minimal surfaces

*To*: mathgroup at yoda.physics.unc.edu*Subject*: minimal surfaces*From*: xinwei at otter.stanford.edu (Sha Xin Wei)*Date*: Tue, 23 Nov 93 16:51:13 -0800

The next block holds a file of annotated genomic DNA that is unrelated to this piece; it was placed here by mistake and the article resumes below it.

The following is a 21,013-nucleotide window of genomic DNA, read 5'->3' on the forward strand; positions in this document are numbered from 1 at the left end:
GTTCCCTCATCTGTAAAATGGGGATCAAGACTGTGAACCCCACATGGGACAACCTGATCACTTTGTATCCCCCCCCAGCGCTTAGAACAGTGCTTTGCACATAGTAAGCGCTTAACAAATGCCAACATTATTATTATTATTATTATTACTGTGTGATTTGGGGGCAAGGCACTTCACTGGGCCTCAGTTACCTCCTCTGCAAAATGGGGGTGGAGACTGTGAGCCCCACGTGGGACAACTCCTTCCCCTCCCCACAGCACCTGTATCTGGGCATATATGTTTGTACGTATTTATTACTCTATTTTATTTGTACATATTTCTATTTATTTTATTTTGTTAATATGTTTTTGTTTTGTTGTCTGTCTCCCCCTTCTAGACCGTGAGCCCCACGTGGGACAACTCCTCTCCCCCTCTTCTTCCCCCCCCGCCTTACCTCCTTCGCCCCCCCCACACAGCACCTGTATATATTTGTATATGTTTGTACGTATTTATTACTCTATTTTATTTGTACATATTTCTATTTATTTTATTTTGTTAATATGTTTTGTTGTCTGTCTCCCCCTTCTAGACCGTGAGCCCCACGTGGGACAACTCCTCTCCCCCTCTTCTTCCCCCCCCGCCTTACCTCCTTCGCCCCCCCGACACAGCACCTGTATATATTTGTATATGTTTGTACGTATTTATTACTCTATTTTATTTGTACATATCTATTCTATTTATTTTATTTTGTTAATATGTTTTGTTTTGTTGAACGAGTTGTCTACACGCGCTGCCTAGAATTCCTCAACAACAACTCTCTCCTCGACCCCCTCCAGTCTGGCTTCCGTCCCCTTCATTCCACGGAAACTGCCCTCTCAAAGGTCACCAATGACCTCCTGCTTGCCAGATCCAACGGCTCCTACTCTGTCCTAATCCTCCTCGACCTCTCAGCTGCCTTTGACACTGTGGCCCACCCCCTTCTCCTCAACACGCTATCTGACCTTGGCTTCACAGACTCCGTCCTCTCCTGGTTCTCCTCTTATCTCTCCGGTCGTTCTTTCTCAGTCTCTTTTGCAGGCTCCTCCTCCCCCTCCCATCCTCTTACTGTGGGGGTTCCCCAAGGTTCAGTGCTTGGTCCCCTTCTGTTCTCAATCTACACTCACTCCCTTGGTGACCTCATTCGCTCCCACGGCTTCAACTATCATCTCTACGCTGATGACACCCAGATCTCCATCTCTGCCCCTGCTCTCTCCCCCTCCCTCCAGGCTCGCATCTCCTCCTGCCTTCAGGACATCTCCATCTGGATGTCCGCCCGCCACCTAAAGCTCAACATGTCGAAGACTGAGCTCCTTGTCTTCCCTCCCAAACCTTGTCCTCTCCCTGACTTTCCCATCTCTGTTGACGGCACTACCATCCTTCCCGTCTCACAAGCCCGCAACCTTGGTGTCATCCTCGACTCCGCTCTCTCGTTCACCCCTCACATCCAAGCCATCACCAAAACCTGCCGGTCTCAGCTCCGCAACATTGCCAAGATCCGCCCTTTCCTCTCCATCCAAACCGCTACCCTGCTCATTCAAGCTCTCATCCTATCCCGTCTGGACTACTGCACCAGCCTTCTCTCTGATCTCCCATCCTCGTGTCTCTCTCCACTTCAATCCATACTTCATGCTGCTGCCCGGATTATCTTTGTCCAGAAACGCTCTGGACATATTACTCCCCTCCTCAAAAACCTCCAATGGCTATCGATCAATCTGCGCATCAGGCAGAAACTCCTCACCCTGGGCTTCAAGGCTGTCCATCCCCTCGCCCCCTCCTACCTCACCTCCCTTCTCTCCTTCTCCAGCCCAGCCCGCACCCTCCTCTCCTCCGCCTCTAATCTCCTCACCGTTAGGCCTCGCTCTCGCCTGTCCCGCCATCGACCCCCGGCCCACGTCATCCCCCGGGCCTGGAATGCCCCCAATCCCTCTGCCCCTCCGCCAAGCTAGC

Hi, there's a large body of literature on such problems. My experience with it comes from the differential geometry, so may not suit your needs. But some random references include: \bibitem{} Pierre Pelce', Dynamics of Curved Fronts. Perspectives in Physics, Academic Press (1988). \bibitem{} Sigurd Angenent, Shrinking Doughnuts. Proceedings of the Conference on Elliptic and Parabolic Equations, Gregynog, Wales (August 1989). \bibitem{} -------------, Multiphase thermomechanics with interfacial structure 2. evolution of an isothermal interface. preprint (January 1989) to appear ?. \bibitem{} C.L. Epstein, Michael Gage, The curve shortening flow, Wave Motion: Theory, Modelling, and Computation. ed. A, Chorin, A. Majda. MSRI Publication 7 (198?) 15-59. R. Osserman has a classic monograph on minimal surfaces, published by Dover. Plus there's Ken Brakke's Surface Evolver program which you may anonymous-ftp from geom.umn.edu. Evolver is designed to minimize user-defined energies supported by a cell-complex (dimensions 0-3). It's quite general, has zillions of parameters, operators, runs on many computer, and is free. The firtst vol. (last year) the of Journal of Experimental Mathematics carried an article about Evolver, I believe. Guess: your surfaces are very likely not minimal but constant mean curvature surfaces, if they minimize energies like pressure. I presume you know that every minimal surface admits an integral representation, called the Weierstrass representation, so, given a suitable choice of a pair of meromorphic functions, you can generate whole families of minimal surfaces. Of course, this places a heavy load on Mma's (N)Integrate. But you may be able get more out of Mma now. I tried this with Mma 1.0. regards, Sha Xin Wei Stanford University